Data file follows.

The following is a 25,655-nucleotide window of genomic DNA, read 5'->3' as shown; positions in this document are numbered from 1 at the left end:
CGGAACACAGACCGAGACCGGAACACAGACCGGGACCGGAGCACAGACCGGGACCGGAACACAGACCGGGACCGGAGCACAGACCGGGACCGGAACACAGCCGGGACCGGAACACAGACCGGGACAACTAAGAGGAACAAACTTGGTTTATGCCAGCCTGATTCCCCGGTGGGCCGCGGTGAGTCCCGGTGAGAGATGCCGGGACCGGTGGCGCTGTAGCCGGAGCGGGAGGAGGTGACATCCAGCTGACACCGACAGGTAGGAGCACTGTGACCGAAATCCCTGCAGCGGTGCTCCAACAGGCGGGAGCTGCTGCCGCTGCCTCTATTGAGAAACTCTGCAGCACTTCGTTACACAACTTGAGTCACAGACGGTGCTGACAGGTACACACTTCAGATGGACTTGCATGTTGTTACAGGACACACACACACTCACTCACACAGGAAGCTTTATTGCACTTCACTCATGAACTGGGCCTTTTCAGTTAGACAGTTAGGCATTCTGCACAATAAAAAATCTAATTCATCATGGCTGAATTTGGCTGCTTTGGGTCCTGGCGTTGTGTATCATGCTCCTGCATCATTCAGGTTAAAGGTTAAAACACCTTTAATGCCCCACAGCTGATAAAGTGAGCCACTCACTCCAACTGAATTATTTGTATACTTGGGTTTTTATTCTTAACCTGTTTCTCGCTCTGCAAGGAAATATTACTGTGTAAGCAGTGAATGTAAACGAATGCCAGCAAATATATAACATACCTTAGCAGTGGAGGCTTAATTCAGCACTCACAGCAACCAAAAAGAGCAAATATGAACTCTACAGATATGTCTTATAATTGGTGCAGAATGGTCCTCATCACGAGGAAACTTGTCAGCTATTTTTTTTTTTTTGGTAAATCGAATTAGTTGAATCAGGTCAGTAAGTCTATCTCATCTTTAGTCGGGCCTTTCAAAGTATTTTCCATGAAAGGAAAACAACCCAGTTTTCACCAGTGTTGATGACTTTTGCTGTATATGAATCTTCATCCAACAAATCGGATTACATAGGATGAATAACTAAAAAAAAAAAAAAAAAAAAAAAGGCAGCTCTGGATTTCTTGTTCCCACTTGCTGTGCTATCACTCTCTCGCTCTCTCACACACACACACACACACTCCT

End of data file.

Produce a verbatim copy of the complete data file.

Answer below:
The following is a 25,655-nucleotide window of genomic DNA, read 5'->3' as shown; positions in this document are numbered from 1 at the left end:
CGGAACACAGACCGAGACCGGAACACAGACCGGGACCGGAGCACAGACCGGGACCGGAACACAGACCGGGACCGGAGCACAGACCGGGACCGGAACACAGCCGGGACCGGAACACAGACCGGGACAACTAAGAGGAACAAACTTGGTTTATGCCAGCCTGATTCCCCGGTGGGCCGCGGTGAGTCCCGGTGAGAGATGCCGGGACCGGTGGCGCTGTAGCCGGAGCGGGAGGAGGTGACATCCAGCTGACACCGACAGGTAGGAGCACTGTGACCGAAATCCCTGCAGCGGTGCTCCAACAGGCGGGAGCTGCTGCCGCTGCCTCTATTGAGAAACTCTGCAGCACTTCGTTACACAACTTGAGTCACAGACGGTGCTGACAGGTACACACTTCAGATGGACTTGCATGTTGTTACAGGACACACACACACTCACTCACACAGGAAGCTTTATTGCACTTCACTCATGAACTGGGCCTTTTCAGTTAGACAGTTAGGCATTCTGCACAATAAAAAATCTAATTCATCATGGCTGAATTTGGCTGCTTTGGGTCCTGGCGTTGTGTATCATGCTCCTGCATCATTCAGGTTAAAGGTTAAAACACCTTTAATGCCCCACAGCTGATAAAGTGAGCCACTCACTCCAACTGAATTATTTGTATACTTGGGTTTTTATTCTTAACCTGTTTCTCGCTCTGCAAGGAAATATTACTGTGTAAGCAGTGAATGTAAACGAATGCCAGCAAATATATAACATACCTTAGCAGTGGAGGCTTAATTCAGCACTCACAGCAACCAAAAAGAGCAAATATGAACTCTACAGATATGTCTTATAATTGGTGCAGAATGGTCCTCATCACGAGGAAACTTGTCAGCTATTTTTTTTTTTTTGGTAAATCGAATTAGTTGAATCAGGTCAGTAAGTCTATCTCATCTTTAGTCGGGCCTTTCAAAGTATTTTCCATGAAAGGAAAACAACCCAGTTTTCACCAGTGTTGATGACTTTTGCTGTATATGAATCTTCATCCAACAAATCGGATTACATAGGATGAATAACTAAAAAAAAAAAAAAAAAAAAAAAGGCAGCTCTGGATTTCTTGTTCCCACTTGCTGTGCTATCACTCTCTCGCTCTCTCACACACACACACACACACTCCT